So what is this week's "Crossroads" podcast actually about?
Well, on one level it's about the "Christian" humor website called The Babylon Bee. But on a deeper level, it's about what happens when the word "Christian" is turned into an adjective defining a form of popular culture. At that point, all kinds of interesting and even distressing things take place. There are news stories in there, folks.
For example, when you hear someone talking about "Christian" rock 'n' roll, doesn't that (if you are of a certain age) make you think of that famous "Seinfeld" episode that included the riff about the car-radio buttons? Here's a flashback, from an "On Religion" column that I wrote long, long ago:
As she pulled into traffic, Elaine Benes turned on her boyfriend's car radio and began bouncing along to the music.
Then the lyrics sank in: "Jesus is one, Jesus is all. Jesus pick me up when I fall." In horror, she punched another button, then another. "Jesus," she muttered, discovering they all were set to Christian stations. Then the scene jumped to typical "Seinfeld" restaurant chat.
"I like Christian rock," said the ultra-cynical George Costanza. "It's very positive. It's not like those real musicians who think they're so cool and hip."
It's all about the world "real." We are not talking about "real" musicians, here. We are talking about "Christian" rock. Thus, when most people hear the phrase "Christian" rock, they probably think of this rather than this (please click these URLs).
I could go on. "Christian" humor, including satire, is not new -- in fact, it's ancient. That's a subject that the media scholar Terry Lindvall and I discussed in my "On Religion" column this week, which focused on the kind if gentle, but biting, inside-baseball humor found in the Bee. Here is a piece of that:
The key is that Ford is a modern man who is filling an ancient role. ...
"The biblical satirist shares in the blame and shame of his defendants. He may be God's prosecutor, but he is also entwined with the people he ridicules," wrote Lindvall in his book "God Mocks: A History of Religious Satire from the Hebrew Prophets to Stephen Colbert." A skilled satirist, he added, holds up a prophetic mirror that "offers a comic frame in which to look at and to look through the heart; the satirist finds that none are righteous, including himself."
The Bee stings everything from common family life ("Woman Finally Accepts Doctrine Of Total Depravity Now That Daughter Is Two") to lofty academia ("Jesus Was A Socialist Deconstructionist Feminist, Claims Socialist Deconstructionist Feminist Scholar").
However, a headline about President Barack Obama nominating the Canaanite god Moloch to serve on the Supreme Court perfectly illustrates Ford's method, noted Lindvall in an interview. The piece mocks evangelicals who are "totally paranoid" about anything Obama touches, yet also lances the left's ultimate Supreme Court litmus test -- abortion.
Ford, Lindvall added, "is piercing, yet gentle. ... It's more of a poke in the ribs, instead of a poke in the eyes."
Contemporary Christian satire is not new, either. Once upon a time there was a magazine called The Wittenburg Door and, especially in the early days, it had its moments of true insight. However, over time there was a tendency there for writers to center their acidic humor on the foibles of fundamentalists, alone, with all of the jabs coming from moderate to liberal evangelicals who had left all of that stupid stuff behind, if you know what I mean.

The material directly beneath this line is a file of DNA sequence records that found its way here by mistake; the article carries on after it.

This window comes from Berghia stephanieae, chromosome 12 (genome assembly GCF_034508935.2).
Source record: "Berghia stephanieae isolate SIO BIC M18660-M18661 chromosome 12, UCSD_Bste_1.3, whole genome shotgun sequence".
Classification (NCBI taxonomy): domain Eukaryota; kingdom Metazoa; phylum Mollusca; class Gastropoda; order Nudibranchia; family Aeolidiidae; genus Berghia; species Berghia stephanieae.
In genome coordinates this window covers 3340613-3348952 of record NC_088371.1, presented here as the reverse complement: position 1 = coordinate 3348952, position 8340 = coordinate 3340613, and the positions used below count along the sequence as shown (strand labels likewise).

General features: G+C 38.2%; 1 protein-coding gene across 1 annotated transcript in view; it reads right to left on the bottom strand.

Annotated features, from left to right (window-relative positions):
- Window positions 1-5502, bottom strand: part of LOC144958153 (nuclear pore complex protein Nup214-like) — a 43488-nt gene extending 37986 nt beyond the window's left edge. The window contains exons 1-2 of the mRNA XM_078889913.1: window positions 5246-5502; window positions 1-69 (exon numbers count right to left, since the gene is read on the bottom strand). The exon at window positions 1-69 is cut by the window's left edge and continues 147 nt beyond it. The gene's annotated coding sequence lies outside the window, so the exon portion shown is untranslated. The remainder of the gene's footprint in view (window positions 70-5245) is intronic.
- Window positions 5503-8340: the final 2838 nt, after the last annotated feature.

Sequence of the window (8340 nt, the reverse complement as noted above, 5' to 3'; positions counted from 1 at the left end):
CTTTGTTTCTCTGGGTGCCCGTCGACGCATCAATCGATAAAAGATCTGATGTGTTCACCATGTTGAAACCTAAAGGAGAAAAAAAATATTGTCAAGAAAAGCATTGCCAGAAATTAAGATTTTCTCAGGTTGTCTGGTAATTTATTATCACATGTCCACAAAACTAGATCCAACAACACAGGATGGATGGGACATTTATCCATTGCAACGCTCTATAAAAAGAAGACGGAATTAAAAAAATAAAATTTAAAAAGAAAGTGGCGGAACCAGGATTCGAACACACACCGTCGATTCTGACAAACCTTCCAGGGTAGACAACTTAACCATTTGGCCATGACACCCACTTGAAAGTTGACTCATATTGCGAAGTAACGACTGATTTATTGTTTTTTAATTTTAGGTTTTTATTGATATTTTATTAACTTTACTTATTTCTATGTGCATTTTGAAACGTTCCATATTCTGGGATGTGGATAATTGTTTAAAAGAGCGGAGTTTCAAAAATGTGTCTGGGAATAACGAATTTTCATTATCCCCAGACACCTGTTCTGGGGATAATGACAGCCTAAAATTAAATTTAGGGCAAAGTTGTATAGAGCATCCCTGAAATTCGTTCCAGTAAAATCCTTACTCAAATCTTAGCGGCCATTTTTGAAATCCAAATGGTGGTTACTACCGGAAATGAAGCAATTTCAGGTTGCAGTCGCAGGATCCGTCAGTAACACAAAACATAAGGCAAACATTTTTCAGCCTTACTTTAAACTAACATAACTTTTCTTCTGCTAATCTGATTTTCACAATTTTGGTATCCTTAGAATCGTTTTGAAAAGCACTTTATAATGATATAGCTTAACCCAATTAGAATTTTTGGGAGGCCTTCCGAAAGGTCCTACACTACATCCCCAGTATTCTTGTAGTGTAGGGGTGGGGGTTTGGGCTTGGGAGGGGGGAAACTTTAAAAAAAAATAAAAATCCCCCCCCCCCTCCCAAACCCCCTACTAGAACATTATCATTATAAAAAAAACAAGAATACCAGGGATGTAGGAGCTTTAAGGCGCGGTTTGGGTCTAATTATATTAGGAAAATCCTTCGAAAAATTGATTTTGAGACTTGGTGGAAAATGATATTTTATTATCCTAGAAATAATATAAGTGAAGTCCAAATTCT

The Bee, meanwhile, covers a wide range of subjects, but most of its social-media traction comes from its humor about evangelicals, written by other evangelicals.
In other words, the Bee is "Christian" in the sense that it is a site written by Christians, primarily for Christians, with much of the humor based on a gentle, probing, analysis of the, as I put it in the column, "yins and yangs" of the evangelical niche culture.
But some of this satire, as demonstrated by the Moloch image, has multiple levels. This is where things get complex.
At this point, Bee creator Adam Ford (click here for his own website) is truly exploring territory that mixes Christian doctrine with The Onion. However, check out this recent page at The Onion. Could you run this "story" at The Babylon Bee and get away with it?
This is where I will end, with two crucial questions. First, it is one thing to be funny every now and then. That's easy -- especially when you are doing niche humor for a niche audience.
Consider this classic video for example:
Ah, but could you produce one or more videos a day like this, day after day?
Or how about this online probe-the-megachurches classic? Could the video and script people behind this work for, oh, The Tonight Show or Comedy Central and produce material this good on a regular basis? Yes, bias would be an issue. But at what point does skill and talent win out?
This brings me to the second issue raised, gently, in this podcast: Could Ford take his humor to the next level and truly "go secular," while still viewing the "real" world through his own unique, faith-centered lens?
In other words, will there come a day when "Christian" artists have the courage to make art for everyone, with their worldview soaked into the content? Gosh, I think someone has raised that very issue before.